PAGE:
Wednesday, December 24, 2014

Here’s the State-Based Climate Solution that Doesn’t Need Congress

Incoming Pennsylvania Governor Tom Wolf (D) meets with well-wishers after he winning the gubernatorial election. (Credit: AP Photo / Matt Rourke) Click to Enlarge.
By and large, the 2014 midterms did not go well for climate hawks.  Republicans’ new majority in the Senate will allow them to at least slow down various climate policies, and maybe even scuttle a few completely.  The election also solidified the GOP’s grip on various state governments, making state-level green policy less likely, and threatening the rollback of existing laws.

But there was one big exception.

In Pennsylvania, Democrat Tom Wolf ousted Republican Governor Tom Corbett by a handy margin of 54.9 percent to 45.1 percent.  Wolf’s victory ended the lockdown the GOP had held over the state’s executive branch and both houses of its legislature.  But even more significantly, it served as an implicit endorsement by Pennsylvania voters of a prominent commitment Wolf made during the campaign:  if elected, he’d work to move the state into the Regional Greenhouse Gas Initiative (RGGI).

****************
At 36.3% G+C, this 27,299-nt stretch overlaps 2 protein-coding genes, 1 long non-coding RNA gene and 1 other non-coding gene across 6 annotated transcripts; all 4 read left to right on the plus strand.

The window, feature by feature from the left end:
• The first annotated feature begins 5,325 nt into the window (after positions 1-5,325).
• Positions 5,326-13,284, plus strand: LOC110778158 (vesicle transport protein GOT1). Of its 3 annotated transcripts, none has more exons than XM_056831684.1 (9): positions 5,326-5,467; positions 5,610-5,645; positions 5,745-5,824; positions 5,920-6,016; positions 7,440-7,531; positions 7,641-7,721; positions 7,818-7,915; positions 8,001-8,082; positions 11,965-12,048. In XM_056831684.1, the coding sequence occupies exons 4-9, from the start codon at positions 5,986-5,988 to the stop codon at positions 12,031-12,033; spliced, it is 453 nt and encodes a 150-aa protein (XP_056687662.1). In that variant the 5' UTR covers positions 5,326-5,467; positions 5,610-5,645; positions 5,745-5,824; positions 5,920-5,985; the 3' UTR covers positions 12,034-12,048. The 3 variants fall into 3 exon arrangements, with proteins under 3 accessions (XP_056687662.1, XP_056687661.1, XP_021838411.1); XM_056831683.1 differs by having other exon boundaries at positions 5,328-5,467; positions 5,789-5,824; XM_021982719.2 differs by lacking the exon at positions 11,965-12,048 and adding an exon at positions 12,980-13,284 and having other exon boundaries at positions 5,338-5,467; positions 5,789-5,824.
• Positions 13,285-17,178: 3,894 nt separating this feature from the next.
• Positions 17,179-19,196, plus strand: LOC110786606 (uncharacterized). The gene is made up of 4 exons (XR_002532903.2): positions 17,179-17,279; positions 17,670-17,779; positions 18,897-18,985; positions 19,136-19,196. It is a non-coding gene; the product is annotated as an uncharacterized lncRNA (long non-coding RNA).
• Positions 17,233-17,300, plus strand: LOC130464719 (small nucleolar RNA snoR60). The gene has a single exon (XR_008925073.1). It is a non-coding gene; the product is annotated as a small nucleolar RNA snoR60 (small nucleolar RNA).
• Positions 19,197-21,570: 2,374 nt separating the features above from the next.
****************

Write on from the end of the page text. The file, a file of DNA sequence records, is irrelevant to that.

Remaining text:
Formed in 2008 and updated in 2013, RGGI is a cooperative effort by nine states in the Northeast to cut their collective carbon emissions using a single, shared cap-and-trade system.  To bring the state into RGGI, Wolf will have to go through the Republicans that still control its legislature.  But if he’s successful, the move would double the size of RGGI’s market and massively boost the system’s political legitimacy.

Most importantly, it could mark a turning point for climate efforts in the United States as a whole.  For the moment, there’s effectively no hope of national climate policy coming out of Congress, and the new Environmental Protection Agency (EPA) rules to cut power plant emissions will likely be mired in legal battles for years.  So it may well fall to the states — acting outside the aegis of the federal government — to combat climate change on their own.

Read more at Here’s the State-Based Climate Solution that Doesn’t Need Congress

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